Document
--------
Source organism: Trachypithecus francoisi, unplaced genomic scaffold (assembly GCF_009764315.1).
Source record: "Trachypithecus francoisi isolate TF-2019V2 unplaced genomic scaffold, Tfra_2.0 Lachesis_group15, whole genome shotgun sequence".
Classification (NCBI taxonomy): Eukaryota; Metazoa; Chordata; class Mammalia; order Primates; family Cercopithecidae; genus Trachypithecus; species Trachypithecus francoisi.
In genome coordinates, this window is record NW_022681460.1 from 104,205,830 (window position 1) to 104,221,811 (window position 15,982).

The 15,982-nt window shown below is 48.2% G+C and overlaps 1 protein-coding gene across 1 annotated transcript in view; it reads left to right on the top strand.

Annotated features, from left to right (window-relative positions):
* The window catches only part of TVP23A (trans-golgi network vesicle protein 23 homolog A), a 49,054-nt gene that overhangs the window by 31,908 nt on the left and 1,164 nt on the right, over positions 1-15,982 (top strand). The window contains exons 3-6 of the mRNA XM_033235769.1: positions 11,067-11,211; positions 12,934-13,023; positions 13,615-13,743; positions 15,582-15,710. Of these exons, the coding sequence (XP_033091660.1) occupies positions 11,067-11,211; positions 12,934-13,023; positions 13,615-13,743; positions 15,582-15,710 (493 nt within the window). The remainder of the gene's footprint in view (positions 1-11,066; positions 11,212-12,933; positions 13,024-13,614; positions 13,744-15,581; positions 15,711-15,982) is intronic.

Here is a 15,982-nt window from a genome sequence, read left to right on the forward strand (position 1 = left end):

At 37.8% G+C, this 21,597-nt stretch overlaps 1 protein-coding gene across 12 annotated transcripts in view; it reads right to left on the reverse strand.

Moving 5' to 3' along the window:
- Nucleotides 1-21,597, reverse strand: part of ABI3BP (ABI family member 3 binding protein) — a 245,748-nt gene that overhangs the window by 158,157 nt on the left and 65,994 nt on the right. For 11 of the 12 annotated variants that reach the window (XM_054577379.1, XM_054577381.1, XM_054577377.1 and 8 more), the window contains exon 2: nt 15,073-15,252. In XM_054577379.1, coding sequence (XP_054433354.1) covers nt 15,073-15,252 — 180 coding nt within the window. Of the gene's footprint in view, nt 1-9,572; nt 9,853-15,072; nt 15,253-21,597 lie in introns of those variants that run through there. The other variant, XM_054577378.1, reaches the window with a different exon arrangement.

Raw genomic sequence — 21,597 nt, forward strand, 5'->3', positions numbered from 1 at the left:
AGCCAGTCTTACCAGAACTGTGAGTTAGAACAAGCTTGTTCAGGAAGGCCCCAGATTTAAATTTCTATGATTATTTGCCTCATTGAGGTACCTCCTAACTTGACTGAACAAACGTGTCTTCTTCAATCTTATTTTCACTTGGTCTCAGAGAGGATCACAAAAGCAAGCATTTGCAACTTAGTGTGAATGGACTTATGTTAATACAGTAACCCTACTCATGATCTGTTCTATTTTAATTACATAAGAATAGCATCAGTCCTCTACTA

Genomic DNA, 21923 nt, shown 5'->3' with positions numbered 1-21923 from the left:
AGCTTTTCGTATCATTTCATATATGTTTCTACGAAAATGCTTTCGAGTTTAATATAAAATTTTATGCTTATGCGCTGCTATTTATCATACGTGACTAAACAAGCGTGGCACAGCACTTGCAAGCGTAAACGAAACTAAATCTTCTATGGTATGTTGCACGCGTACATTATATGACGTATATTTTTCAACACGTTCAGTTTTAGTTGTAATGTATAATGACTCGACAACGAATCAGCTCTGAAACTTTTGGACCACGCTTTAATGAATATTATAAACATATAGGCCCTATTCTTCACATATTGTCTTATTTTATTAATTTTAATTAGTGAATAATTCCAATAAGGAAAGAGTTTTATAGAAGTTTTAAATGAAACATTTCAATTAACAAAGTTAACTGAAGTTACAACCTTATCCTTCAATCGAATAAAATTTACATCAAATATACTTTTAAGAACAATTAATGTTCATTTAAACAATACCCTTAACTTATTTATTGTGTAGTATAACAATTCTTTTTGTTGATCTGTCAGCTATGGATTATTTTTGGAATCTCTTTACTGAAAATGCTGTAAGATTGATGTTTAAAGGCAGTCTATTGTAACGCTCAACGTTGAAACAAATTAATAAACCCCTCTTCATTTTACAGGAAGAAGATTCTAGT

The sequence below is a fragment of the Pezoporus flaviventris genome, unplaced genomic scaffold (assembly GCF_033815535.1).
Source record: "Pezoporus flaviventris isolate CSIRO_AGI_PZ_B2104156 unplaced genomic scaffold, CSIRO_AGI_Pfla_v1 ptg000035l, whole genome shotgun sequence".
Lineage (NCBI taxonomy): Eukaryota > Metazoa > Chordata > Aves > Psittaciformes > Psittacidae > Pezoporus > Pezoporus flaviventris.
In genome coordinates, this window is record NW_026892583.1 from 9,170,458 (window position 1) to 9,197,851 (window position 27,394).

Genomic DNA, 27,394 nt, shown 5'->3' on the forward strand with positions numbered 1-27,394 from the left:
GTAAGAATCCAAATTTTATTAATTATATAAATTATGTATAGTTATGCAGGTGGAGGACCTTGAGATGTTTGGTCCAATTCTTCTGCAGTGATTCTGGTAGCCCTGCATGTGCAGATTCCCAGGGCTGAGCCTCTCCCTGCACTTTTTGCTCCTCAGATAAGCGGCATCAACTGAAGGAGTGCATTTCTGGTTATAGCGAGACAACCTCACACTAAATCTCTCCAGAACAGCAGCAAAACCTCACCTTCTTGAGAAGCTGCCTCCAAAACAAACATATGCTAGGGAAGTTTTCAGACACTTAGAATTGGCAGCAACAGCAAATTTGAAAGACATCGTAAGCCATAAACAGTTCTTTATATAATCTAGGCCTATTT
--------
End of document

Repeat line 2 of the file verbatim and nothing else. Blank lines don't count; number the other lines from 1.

Source record: "Trachypithecus francoisi isolate TF-2019V2 unplaced genomic scaffold, Tfra_2.0 Lachesis_group15, whole genome shotgun sequence".